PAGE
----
High-quality stocks are generally an investor’s best friend when the market experiences an upheaval. Investors bank on the strength of these stocks, expecting them to survive the peak of volatility.
Even the usually left out banking stocks like Citigroup Inc. C and JPMorgan Chase & Co. JPM become investor favorites, and not without reason. Quality investment in companies with strong fundamentals and stable dividends is a rational approach. But one should also note that such stocks are usually highly correlated with the macro-economic environment, which is reflected in their financial results. They rise on expectations of positive news, but plunge steeper when uncertainty looms and sentiments weaken.
Biggies like Citigroup, JPMorgan and The Goldman Sachs Group, Inc. GS have fallen over 10% in the past 3 months as against a near 9% fall in the Dow Jones index. In fact, most of these big banks anticipate a slump in trading revenues for the third quarter triggered by the wide-spread uncertainty. Coming ahead of the earnings season, this is definitely not an encouraging prospect.
However, there is one large-sized bank, which continues to combat industry headwinds as well as capitalize on the improving U.S. economy - Wells Fargo & Company WFC. More interestingly, Wells Fargo is seeing solid estimate revision activity recently, with 1 upward revision against no downward revision in the past 30 days. JPMorgan, on the other hand, has seen 4 estimates moving south during the same time period, while 2 estimates have gone down for Citigroup.
Why is Wells Fargo Better?
• Its Business Model Is A Savior: Wells Fargo primarily focuses on traditional banking practices, i.e. to attract deposits and make loans. This is relatively simpler compared with companies like JPMorgan and Goldman, which engage in complex businesses inlcuding investment banking and trading.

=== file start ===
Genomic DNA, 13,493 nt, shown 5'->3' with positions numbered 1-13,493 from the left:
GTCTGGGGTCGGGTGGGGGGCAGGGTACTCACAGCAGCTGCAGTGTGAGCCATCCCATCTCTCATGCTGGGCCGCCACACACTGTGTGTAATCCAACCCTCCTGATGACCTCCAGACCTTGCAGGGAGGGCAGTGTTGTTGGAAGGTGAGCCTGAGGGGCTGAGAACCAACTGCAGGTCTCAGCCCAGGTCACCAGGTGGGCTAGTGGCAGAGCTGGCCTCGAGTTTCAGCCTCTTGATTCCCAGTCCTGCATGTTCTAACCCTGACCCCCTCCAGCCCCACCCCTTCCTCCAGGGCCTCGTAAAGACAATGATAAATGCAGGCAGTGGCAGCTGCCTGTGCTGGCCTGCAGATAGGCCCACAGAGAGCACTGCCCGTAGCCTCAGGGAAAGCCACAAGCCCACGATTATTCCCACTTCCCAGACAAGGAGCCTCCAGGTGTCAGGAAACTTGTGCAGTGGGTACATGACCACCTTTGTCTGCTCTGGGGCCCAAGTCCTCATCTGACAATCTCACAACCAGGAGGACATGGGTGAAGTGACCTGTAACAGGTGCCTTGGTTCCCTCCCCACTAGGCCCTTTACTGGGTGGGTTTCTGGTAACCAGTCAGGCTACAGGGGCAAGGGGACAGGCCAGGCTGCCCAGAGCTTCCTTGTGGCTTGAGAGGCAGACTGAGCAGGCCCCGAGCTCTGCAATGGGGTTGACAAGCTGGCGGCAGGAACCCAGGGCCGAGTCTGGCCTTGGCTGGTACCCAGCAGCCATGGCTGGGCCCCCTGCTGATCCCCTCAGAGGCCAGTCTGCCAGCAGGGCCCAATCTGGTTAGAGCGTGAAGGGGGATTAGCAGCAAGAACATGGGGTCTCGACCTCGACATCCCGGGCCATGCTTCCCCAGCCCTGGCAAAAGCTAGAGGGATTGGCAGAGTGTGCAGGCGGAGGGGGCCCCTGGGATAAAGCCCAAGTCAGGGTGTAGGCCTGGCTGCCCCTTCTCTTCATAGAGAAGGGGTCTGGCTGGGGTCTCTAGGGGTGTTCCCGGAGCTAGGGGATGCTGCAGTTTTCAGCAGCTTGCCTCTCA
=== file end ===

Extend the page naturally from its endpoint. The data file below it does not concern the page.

As of Jun 30, 2015, Wells Fargo had $888.5 billion in loans and $1.2 trillion in deposits. A sturdy balance of low-cost deposits is an added advantage amid a near-term possibility of a rate hike. Further, Wells Fargo leverages its highly customer-centric business by maximizing cross-selling of its products.
Additionally, the bank has a well-diversified revenue stream for fee-based income, ranging from broker advisory, trust and investment management as well as investment banking income.
• Improving Credit Quality: Wells Fargo pays particular attention to credit quality, given its traditional banking approach. As a result, credit metrics continue to normalize, with net charge-offs for the most recent quarter reaching the lowest level in 20 years. Strengthening finances of consumers, along with an improving housing market, will likely further enhance these metrics.
Wells Fargo’s net charge-offs ratio of 0.45 (for the second quarter of 2015) compares favorably with 0.66 for JPMorgan and 1.27 for Citigroup.
• Prudent Expense Management: Wells Fargo’s expense level reflects effective cost-control measures. Though costs have been rising since the past few quarters, the company remains highly efficient compared with other large banks. The company’s efficiency ratio for the second quarter of 2015 came in at 52.6% as against 58% for JPMorgan and 55.2% for Citigroup.
• Higher Profitability: Wells Fargo surpasses other banks, including JPMorgan and Citigroup, in terms of profitability, thanks to its relatively lower costs and better asset quality. In the most recent quarter, the company reported return on assets of 1.35% as against 0.90% for JPMorgan and 0.73% for Citigroup. Moreover, return on equity was 13.78%, higher than JPMorgan’s 10.64% and Citigroup’s 6.6%.
• Expanding Operations: At a time when other financial players are shedding non-core businesses to lower cost and free up capital resources, Wells Fargo is further diversifying its operations. The company recently recruited over 50 new officials in its insurance division, to boost revenues and offset the pressure exerted on its lending business by prevalent low interest rates.
• Less Sensitive to Market Uncertainty: Thanks to a beta of 0.92, Wells Fargo is less sensitive to market risks compared with JPMorgan (beta of 1.22) and Citigroup (3.65).
• Higher Dividend Yield: Wells Fargo’s current annualized dividend yield stands at 2.91% compared with 2.86% for JPMorgan and a mere 0.40% for Citigroup.
Why Should You Bet on Wells Fargo Right Now
Earnings season is just round the corner and investing in a company that is likely to beat earnings expectations can be a wise decision. This is because a stock generally surges upon an earnings beat. Our proven model conclusively shows that Wells Fargo will likely beat the Zacks Consensus Estimate in its upcoming release. This is because a stock needs to have both a positive Earnings ESP and a Zacks Rank #1 (Strong Buy) or at least 2 (Buy) or 3 (Hold) for this to happen.
Fortunately, Wells Fargo fulfills both these criteria. It currently holds a Zacks Rank #2 and has an Earnings ESP of +3.81%. The company is expected to report third-quarter results on Oct 14.
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